Claim #3: There is a “lack of medical evidence demonstrating the safety and efficacy” of the APR treatment
That claim comes from commentary coauthored by Dr. Daniel Grossman who has also served as a consultant to Planned Parenthood and the Center for Reproductive Rights. Grossman is also a vocal proponent of expanding abortion and is an abortionist with deep ties to the abortion industry and multiple conflicts of interest surrounding abortion pill studies.
Ironically, at the same time the commentary cited by CCDH was published, Grossman was serving as senior advisor at Ibis Reproductive Health which was directly funded by abortion pill manufacturer, Danco Laboratories and their investor the Packard Foundation. In fact, as recently as 2020, Ibis was still directly funded by Danco. The report states:
Writing in the New England Journal of Medicine in 2018, Dr. Daniel Grossman and Dr. Kari White cautioned that there is a “lack of medical evidence demonstrating the safety and efficacy of the treatment” and that “laws promoting it essentially encourage women to participate in an unmonitored research experiment.”
Claim #4: “There have been no studies that show it [APR] is “effective or safe”
This biased claim is sourced from the University of California-Davis (UCD), which provides abortions at the Division of Family Planning and which has been funded by Packard for years.
UCD is the location site for the questionable study (sourced by CCDH), whose lead author has been directly funded by Danco Laboratories. That study was conducted with funds by the Society of Family Planning (SFP), which was founded in 2005 with a generous contribution from the Packard Foundation and is also funded by the Buffett Foundation (billionaire Warren Buffett), a Danco investor.
That study, “Mifepristone Antagonization With Progesterone to Prevent Medical Abortion,” was published by the Journal of Obstetrics and Gynecology, commonly referred to as “The Green Journal,” which is the official publication of the previously mentioned pro-abortion ACOG.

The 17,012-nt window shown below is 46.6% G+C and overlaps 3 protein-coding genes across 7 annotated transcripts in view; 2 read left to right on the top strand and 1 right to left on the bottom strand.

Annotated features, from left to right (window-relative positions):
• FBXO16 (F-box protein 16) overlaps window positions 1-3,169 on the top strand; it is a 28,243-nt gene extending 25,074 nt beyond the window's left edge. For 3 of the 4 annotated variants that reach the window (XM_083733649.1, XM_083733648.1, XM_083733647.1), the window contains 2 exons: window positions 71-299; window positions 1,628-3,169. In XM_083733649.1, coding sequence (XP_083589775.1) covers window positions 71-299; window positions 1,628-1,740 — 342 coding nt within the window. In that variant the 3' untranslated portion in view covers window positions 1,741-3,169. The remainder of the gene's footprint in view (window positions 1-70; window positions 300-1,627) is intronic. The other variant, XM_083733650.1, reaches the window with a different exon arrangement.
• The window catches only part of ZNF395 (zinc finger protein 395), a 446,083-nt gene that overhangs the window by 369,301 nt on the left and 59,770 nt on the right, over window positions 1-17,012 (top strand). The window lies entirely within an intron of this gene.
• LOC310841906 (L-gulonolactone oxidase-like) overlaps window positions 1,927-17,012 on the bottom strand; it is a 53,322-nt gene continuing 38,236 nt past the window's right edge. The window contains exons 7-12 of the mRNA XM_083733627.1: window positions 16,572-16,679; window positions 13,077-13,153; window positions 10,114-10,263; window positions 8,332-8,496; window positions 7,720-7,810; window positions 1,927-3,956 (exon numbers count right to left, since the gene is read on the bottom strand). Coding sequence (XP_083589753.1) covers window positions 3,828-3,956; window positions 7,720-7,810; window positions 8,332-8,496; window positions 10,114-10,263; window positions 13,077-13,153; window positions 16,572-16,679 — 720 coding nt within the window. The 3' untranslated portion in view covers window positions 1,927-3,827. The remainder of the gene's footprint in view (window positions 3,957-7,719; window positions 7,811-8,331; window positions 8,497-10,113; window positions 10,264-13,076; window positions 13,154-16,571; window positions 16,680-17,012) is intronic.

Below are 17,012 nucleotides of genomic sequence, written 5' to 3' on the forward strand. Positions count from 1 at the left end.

The potential profit motive of the lead author of the study Mitchell Creinin, has been all but been ignored by the media and CCDH. By his own admission, Creinin receives “compensation” from Danco as a consultant, receives consulting fees and has received an honorarium from the abortion pill’s manufacturer. Creinin also provides “third-party telephone consults” for Danco.
UCD is part of the University of California (UC) system also funded by Danco’s original investors, the Buffett Foundation and the Packard Foundation (which funded them for years, including regular grant dollars to UC.) A publication in which UC honored “abortion pioneers” reveals its long history of abortion promotion.
Buffett gave at least $2 million in interest-free loans to the Population Council for clinical trials of RU-486, according to tax documents filed in 1995. Buffett gave $78 million to UC in past years: $52 million for the Kenneth J. Ryan Residency Training Program which trains abortionists; $5.3 million so that UC’s Davis, UCLA, San Diego and Irvine residents could participate in Ryan; and $8.6 million towards the pro-abortion Turnaway Study at UCSF’s Advancing New Standards in Reproductive Health Center (ANSIRH). The CCDH report states:
In 2019, a study to test the effectiveness of so-called abortion ‘reversal’ was suddenly halted when several participants experienced ‘dangerous hemorrhaging’ that sent them to the hospital.’ While some states have legislated for so-called abortion ‘reversal’ to be discussed in mandatory pre-abortion counselling, experts say that there have been no studies that show it is ‘effective or safe.”
CCDH’s demand to Facebook and Google
In its report, CCDH claims that by accepting payment for ads promoting abortion pill reversal, Facebook and Google were “complicit in spreading health misinformation” and must therefore “stop accepting ads for so-called abortion ‘reversal’ now and in perpetuity,” and remove advertising privileges from pro-life organizations. CCDH also demanded that Google and Facebook should turn over “revenues from these ads” to abortion rights organizations, which they refer to as “women’s health organizations that provide science-based healthcare for women.”
Which is exactly what Google did.
Shortly after CCDH’s report was published, Google banned all of Live Action’s pro-life ads, including those that promote APR. In their online release, Live Action called the move “a perverse demonstration of big tech’s aggressive censorship of life saving messages.”
Ironically, while CCDH claims to be the arbiter of “misinformation,” the alleged watchdog group fails to publish information on who is funding their campaigns against pro-life messages online. Perhaps in the spirit of full disclosure, CCDH will release that information. Until then, we watch and wait.